Five things we learnt at Splendour In The Grass 2017
As we get right into the thick of winter for another year, it ritually follows that Splendour In The Grass occurs smack bang in the middle of this. In true winter fashion, this was definitely one of the colder instalments of the festival, but that didn’t deter anyone at all.
Taking place over three (and a half) days, this instalment of SITG definitely felt quite different to the other years in the heightened sense of scale. This is possibly the biggest lineup SITG has ever hosted, and it definitely felt that way being there.
It truly was a year with something for everyone, with a stacked lineup delivering sounds from hip hop, (from the likes of Schoolboy Q, Stormzy, Allday and even Mallrat) to pop, (ranging from Confidence Man to The XX to Two Door Cinema Club), rock (Royal Blood, Queens Of The Stone Age, Dune Rats), hyper pop (Lewis Cancut), bass (RL Grime), the list literally goes on. Chances are, if there’s a sound you’re vibing, there was something for you on the lineup.
In true Purple Sneakers fashion, we headed along to the festival to check out some of our fave up and comers, as well as some of our favourite more established acts. We came away from this experience having learned a lot, so to summarise, here are five things we learned at Splendour In The Grass 2017.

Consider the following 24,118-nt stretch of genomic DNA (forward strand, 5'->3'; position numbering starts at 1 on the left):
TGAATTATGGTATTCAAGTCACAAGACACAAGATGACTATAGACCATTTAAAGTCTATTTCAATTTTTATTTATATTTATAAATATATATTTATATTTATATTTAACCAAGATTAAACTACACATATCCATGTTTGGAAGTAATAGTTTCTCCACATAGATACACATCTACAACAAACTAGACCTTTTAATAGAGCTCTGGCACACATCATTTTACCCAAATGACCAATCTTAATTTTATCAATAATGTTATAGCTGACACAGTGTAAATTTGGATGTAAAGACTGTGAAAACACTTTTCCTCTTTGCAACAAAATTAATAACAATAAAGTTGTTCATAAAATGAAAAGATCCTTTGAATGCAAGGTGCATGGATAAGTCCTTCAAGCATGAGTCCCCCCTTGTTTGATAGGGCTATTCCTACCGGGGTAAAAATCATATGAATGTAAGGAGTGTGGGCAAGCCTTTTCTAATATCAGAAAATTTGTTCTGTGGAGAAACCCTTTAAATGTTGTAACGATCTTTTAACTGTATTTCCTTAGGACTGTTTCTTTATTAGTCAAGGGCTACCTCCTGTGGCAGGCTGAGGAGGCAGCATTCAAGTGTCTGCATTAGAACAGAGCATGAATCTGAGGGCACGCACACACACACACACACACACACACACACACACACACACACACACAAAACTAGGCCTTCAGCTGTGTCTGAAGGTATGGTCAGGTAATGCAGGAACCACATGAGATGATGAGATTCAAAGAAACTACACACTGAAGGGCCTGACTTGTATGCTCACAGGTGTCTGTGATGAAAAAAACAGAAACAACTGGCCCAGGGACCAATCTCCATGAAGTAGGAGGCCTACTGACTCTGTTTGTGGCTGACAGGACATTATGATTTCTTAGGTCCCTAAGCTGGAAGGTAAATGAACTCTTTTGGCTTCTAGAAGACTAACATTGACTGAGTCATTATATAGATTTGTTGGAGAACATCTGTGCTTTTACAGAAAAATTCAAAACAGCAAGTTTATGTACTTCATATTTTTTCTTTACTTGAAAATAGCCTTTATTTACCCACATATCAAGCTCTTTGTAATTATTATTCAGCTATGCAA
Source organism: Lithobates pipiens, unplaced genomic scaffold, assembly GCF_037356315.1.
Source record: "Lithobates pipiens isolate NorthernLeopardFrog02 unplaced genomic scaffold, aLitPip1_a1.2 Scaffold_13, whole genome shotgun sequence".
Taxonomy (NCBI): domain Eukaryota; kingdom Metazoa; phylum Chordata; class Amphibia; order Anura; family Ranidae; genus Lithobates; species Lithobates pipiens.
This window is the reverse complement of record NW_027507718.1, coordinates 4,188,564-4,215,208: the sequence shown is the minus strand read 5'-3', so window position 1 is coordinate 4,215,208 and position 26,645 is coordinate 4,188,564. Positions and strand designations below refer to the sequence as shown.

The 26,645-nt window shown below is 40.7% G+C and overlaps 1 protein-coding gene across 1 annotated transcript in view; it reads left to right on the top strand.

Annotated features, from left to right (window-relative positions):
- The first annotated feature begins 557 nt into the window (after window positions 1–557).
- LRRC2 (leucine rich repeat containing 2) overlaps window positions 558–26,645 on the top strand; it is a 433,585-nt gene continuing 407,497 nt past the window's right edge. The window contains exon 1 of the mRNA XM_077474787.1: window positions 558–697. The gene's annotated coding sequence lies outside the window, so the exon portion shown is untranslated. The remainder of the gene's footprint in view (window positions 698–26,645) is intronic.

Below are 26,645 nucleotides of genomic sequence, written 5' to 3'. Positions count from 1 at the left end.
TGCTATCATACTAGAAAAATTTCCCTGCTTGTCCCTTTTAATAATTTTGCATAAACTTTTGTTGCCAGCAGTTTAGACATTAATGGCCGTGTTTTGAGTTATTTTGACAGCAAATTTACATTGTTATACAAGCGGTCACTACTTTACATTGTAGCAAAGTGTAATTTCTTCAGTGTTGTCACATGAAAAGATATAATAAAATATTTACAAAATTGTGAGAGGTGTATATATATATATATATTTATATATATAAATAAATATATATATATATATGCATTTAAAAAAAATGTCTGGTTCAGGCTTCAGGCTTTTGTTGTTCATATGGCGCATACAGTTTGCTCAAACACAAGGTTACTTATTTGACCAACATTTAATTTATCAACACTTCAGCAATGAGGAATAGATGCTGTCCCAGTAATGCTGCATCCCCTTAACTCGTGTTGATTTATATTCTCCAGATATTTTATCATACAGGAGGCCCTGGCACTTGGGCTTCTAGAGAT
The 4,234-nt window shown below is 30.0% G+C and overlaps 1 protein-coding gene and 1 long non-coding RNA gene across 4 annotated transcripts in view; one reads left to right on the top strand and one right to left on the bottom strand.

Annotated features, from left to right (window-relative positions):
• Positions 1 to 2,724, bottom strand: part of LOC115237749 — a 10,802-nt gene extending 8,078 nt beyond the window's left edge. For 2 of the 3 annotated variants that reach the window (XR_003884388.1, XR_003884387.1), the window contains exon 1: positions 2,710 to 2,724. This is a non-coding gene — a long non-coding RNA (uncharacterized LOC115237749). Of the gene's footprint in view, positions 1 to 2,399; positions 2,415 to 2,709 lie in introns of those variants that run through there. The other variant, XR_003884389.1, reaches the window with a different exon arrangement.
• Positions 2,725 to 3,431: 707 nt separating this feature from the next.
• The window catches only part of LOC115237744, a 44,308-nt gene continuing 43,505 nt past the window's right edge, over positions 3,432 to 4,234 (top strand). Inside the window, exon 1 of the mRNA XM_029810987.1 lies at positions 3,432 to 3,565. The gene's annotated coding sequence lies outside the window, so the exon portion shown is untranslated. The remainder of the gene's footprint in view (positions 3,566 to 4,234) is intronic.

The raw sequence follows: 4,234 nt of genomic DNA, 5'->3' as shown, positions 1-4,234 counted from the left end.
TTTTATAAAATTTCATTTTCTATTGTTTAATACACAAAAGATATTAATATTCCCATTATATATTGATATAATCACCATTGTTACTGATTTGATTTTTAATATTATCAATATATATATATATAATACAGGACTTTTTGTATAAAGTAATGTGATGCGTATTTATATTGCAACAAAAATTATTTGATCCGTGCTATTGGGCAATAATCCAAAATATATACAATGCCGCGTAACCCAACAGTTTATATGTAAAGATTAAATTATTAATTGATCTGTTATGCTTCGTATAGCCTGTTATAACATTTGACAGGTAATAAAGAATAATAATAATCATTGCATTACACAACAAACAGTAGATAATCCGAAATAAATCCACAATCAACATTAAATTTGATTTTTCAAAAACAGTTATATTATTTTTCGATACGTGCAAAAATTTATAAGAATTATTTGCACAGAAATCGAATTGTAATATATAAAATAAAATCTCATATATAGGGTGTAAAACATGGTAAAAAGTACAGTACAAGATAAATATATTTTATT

Confidence Man knew exactly how to steal the show
Brisbane supergroup Confidence Man are out to prove something to the world, there’s really no doubt about that.
With two massive singles under their belt, a trip to Glastonbury, a tour around Europe and now a massive slot at Splendour In The Grass’ Mix Up stage as well as live coverage of their set on Triple J, there’s really no slowing down for this group.
Made up of members from Brissy bands The Belligerents, The Jungle Giants and Moses Gun Collective, the sound Confidence Man emits is definitely something you would not pick based on the sounds of these groups – but that’s the real beauty of it.